• An RFID tag often contains data in the form of an Electronic Product Code (EPC). The EPC is essentially a unique serial code that is assigned to the item to which the RFID tag is affixed or otherwise associated. The tag may also contain EPC-related information, i.e., any suitable information that has been associated with the item bearing an EPC.
  • Because of its physical characteristics, an RFID tag is particularly suitable for facilitating global unique identification of a physical object through the incorporation of HGIS framework components. More specifically, currently available RFID tags generally have up to 300 bits of space for storing information, which greatly exceeds the typical capacity required for current identification schemes used in connection with RFID tags. For example, the most common specification used in connection with an RFID tag to uniquely identify a physical object is based on an EPCglobal tag data standard. This standard uses 96-bits of the RFID storage capacity.
  • FIG. 4 shows an illustrative example of an EPC encoded in accordance with the 96-bit EPCglobal tag data standard on a RFID tag. As shown in this example, the 96 bits on the RFID tag may be divided into four portions to accommodate EPC-related information. The four portions may include header portion 402, manager number portion 404, object class portion 406, and instance portion 408. The Header portion 402 may store information that corresponds to a tag classification, length, filter value or tag encoding.
  • Manager number portion 404 may include a manager number that, for example, uniquely identifies an enterprise, such as Gillette, for providing services in connection with a particular group of EPCs. In some embodiments, the manager may own the EPCs for which it provides service. Object class portion 406 may indicate a specific subset of data, for example, within the manager's service scope. In this particular example, the object class relates to cases of razors that are within the manager Gillette's service scope. Finally, instance portion 408 may identify a specific instance of an item bearing the EPC (e.g., to which the RFID is affixed), such as a particular case of razors.
  • FIG. 5 shows one arrangement for appending HGIS framework components to the above EPC in the RFID of FIG. 4 to transform the RFID from a unique identifier only within the realm the EPCglobal data standard to a global unique identifier that may be recognized across information systems and industries. In this example, the EPC content created using EPCglobal specification as explained above in connection with FIG. 4 is shown in ID content portion 502. This portion may remain unchanged.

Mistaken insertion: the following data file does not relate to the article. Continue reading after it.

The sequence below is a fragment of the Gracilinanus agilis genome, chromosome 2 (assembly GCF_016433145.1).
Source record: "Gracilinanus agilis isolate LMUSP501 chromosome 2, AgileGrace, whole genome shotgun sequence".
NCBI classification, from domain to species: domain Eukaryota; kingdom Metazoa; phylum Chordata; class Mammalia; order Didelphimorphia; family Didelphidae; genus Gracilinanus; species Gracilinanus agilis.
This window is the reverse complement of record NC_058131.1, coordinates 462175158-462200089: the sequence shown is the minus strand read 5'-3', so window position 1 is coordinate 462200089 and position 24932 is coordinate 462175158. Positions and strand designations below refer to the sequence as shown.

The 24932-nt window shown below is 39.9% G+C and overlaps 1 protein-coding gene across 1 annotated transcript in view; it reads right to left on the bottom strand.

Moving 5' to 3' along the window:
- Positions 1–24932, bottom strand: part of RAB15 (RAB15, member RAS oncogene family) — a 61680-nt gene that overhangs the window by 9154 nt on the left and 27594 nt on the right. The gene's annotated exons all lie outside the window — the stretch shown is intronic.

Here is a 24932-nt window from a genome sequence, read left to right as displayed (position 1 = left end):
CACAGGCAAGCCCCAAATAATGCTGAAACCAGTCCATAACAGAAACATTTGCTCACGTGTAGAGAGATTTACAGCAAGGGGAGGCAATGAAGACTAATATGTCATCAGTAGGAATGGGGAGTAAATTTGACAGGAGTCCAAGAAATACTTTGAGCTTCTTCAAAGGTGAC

• HGIS framework components 504-508 may be appended to ID content portion 502, for example, in the form of a header in the RFID tag, to achieve global recognition. Specifically, framework components may include schemeAgencyID 504, schemeID 506, and verID 508. Each of these components may correspond, for example, to scheme agency ID 202, scheme ID 206, and scheme version ID 210 as shown and described in connection with FIG. 2. In particular, a schemeAgencyID value of 36 may correspond to EPCglobal as shown in column 204 of FIG. 2. A schemeID value of 3 may correspond to EPCglobal scheme SGTIN, which is currently the scheme used to govern EPC assignments. A verID value of 1 may simply indicate the only version of the SGTIN scheme currently in use.
  • As previously explained, these values are already in existence for unique identification of the scheme agency, their corresponding identification scheme, and scheme version in the UN/CEFACT database. It is noted that these values are all in integer form, making transforming and/or representing them in a bit-stream, such as one required for encoding an RFID tag, very efficient. In fact, the example of FIG. 5 may be encoded on an RFID tag in as little as 128 bits, which is well within the current capacity of broadly available RFID tags. It should also be noted that the same ID having HGIS framework components incorporated within may be expressed just as easily as a 16-byte barcode.
  • It will be understood that the above example is provided as one specific embodiment for appending HGIS framework components to an RFID tag. Any other suitable arrangements may be used without departing from the spirit of the present invention.
  • The above examples illustrate how the HGIS framework may enable existing identification specifications and/or standards to achieve uniqueness for the objects identified through these existing specifications and/or standards in a global information landscape without altering the original ID instance. The HGIS framework may be extended to include an extended global identification system (EGIS), which may operate within the HGIS framework and enable unique identification of virtual objects as well as physical objects across information systems in different industries and through other information system barriers.